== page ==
I’m beyond thrilled to get to write this blog post announcing the release of Enclave Gateway! This is a big addition to the Enclave platform, and unlocks all sorts of interesting use-cases that extend Enclave’s support further into the IoT, cloud access and cloud migration space.
With Enclave Gateway, you can configure a deployed Enclave Agent on any Linux system to provide a “Gateway” to any local or reachable subnet, including the entire internet. You can then define a “Gateway Access Policy” that enables any system running the Enclave Agent to use your Gateway, meaning that system will be able to reach IP addresses on the exposed subnet.
Let’s get into this a little more, look at what we can use Enclave Gateway to achieve, and how we switch it on!
No idea what Enclave is? We create zero-fuss, zero-trust network connectivity between systems anywhere on the internet, without opening any of your firewalls, adding edge devices, or changing your infrastructure. You can start a free trial at https://enclave.io.
Where We Were
Prior to Enclave, how did we provide access to the office network from home? You may have deployed a VPN device on your network edge…
As we’ve said before, this is something of a liability. Having an edge device with an accessible public IP leaves you open to phishing attacks, DDOS attacks, and is generally a bad idea.
Now, with Enclave, you deploy our agent on any system that can run it (which is a pretty long list). Then any other system in your organisation that also runs the agent can connect to it, without that pesky edge device.
That solves our access to our Windows or Linux database server, but what about our old mainframe and our printer? We can’t run the Enclave Agent there…
With Enclave Gateway, deploy the normal Enclave Agent onto any Linux device in your network as normal. This could be on a VM, a Raspberry Pi, or basically anything that can run Linux and has a network connection. Once you’ve done this, indicate in our portal that it can be used to provide access to one or more subnets.
We will automatically discover any private subnets directly connected to the device. You can also add any subnet reachable from the device, including the entire internet with
0.0.0.0/0… (more on that later).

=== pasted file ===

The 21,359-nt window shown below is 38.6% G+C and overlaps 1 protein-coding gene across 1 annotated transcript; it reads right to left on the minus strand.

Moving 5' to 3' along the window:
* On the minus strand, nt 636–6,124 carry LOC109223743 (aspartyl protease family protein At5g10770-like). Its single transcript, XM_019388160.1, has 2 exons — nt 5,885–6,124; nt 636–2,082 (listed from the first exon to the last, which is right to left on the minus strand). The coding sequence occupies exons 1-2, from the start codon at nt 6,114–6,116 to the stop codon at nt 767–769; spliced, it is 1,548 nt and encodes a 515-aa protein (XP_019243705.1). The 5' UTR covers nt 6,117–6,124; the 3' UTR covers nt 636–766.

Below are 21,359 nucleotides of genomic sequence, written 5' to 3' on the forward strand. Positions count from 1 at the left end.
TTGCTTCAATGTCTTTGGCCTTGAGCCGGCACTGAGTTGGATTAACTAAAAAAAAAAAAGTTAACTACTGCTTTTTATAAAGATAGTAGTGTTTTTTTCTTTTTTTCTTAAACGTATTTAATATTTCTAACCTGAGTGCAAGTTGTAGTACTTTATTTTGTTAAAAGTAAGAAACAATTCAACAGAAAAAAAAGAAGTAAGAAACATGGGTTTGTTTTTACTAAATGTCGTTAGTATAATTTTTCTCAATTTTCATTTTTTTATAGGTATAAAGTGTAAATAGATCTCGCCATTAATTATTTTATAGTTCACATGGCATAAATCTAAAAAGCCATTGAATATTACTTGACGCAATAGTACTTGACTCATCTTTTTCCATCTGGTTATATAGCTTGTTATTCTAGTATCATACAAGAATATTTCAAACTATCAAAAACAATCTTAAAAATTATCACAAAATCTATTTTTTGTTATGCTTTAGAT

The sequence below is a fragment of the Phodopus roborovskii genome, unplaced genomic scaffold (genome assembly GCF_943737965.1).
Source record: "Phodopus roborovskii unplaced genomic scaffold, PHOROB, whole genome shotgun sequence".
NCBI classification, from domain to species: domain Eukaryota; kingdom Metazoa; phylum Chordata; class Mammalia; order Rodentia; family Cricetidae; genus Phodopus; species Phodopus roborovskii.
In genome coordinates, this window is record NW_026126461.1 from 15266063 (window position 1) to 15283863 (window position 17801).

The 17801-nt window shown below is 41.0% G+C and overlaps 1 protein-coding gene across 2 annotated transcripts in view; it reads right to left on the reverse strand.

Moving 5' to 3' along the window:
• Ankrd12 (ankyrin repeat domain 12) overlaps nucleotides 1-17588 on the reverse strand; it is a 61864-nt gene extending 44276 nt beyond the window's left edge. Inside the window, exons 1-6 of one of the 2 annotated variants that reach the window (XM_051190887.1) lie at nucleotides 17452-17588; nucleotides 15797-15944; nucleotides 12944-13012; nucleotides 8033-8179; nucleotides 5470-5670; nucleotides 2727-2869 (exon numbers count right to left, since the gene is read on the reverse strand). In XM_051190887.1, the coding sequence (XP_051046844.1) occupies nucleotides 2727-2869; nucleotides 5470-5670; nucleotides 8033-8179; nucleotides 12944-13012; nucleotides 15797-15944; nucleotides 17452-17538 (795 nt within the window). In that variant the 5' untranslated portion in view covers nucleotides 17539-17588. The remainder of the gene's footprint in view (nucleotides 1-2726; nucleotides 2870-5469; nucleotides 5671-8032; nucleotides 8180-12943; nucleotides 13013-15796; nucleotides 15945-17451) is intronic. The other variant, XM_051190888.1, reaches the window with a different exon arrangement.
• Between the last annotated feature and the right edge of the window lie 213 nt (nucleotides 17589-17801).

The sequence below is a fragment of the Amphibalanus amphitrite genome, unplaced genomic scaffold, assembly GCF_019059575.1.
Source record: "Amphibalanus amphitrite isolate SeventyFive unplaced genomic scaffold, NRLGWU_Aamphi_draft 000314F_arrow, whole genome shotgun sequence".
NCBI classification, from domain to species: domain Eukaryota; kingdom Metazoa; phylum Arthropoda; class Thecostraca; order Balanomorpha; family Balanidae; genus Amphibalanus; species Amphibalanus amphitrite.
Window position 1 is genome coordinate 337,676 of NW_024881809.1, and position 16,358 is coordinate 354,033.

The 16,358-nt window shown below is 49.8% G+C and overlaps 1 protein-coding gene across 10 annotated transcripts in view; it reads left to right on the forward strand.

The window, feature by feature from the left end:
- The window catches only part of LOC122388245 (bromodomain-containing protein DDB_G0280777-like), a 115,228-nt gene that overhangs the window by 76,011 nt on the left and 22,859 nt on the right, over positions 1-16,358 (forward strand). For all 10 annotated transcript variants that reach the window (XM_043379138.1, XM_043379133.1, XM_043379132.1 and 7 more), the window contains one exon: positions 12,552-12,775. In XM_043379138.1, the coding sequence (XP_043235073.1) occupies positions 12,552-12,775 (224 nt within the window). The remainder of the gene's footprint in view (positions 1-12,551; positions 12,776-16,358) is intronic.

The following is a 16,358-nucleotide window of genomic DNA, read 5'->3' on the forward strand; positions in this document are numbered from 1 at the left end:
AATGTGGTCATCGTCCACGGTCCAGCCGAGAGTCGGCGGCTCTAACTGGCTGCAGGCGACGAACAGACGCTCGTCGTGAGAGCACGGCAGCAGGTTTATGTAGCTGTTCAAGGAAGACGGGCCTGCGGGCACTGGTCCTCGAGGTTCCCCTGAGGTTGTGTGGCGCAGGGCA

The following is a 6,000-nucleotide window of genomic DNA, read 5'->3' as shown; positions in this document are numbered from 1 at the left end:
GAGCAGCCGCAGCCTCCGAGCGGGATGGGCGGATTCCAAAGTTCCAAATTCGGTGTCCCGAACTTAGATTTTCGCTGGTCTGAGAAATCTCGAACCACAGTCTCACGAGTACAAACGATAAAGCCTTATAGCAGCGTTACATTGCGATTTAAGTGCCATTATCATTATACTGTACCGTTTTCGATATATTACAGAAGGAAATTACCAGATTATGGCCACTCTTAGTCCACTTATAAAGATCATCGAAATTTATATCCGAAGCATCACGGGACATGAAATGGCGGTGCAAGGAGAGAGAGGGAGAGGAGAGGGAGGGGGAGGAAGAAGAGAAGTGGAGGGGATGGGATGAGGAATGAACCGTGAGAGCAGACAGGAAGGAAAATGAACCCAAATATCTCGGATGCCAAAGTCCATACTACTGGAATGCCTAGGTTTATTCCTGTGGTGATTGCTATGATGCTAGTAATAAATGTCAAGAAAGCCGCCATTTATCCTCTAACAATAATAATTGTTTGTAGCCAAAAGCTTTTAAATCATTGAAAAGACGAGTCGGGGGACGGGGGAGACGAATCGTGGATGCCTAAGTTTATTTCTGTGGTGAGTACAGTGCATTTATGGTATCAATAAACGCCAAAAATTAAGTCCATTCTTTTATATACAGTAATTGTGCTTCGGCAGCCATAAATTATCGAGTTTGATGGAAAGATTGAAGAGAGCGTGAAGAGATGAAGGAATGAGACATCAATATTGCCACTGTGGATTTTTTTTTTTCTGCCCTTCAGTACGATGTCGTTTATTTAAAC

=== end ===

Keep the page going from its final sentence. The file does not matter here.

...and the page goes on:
Now, Enclave is default-deny across the board, right? That’s part of its design. So simply allowing a system to be a gateway doesn’t actually create any connectivity.
As with our existing “direct” connectivity, gateway connectivity must be defined in a policy before it can take effect.
Gateway Access Policies can be created and managed from the same policies page you’re used to. When you create a new policy, simply choose the new policy type.
The new policy type works slightly differently to the default “direct” policies. For direct policies you specify sender and receiver tags (such as ‘developers’ and ‘db-server’) to build direct connectivity.
With gateway policies, you define sender tags, and receiver subnets, via one or more gateways.
Once the above policy takes effect, any enrolled systems tagged with the ‘developers’ tag in that screenshot will automatically be able to reach any devices in the destination subnet by the actual IP address of the device you want to reach.
So, Dave can reach his mainframe now…
Further Restricting Access
From within a Gateway Access Policy, once you’ve defined the subnet(s) you want to provide access to, you can also further restrict the policy to a subset of the network available via the gateway, all the way down to a single IP address. So you can define a policy that only allows access to the printer (for example).
All the existing trust requirement features can also be applied to gateway policies, so you can require user login to be able to connect to a specific device IP, or indicate that you can only reach the office network if your device is located in the UK.
Using Enclave as an Internet Gateway
I briefly hinted earlier about Enclave supporting access to
0.0.0.0/0. Specifying that a gateway provides access to this network means Enclave can route all internet traffic for connected systems. This allows us to route traffic to cloud services via the company network (or any gateway device).
This lets you apply restrictions in your cloud services (for example, Conditional Access Policies for Office365) that mean users can only login when connected via the Enclave Gateway.
If you have any questions/issues with the new features, please head over to our community forums at community.enclave.io or join us on Slack at https:/enclave.io/slack.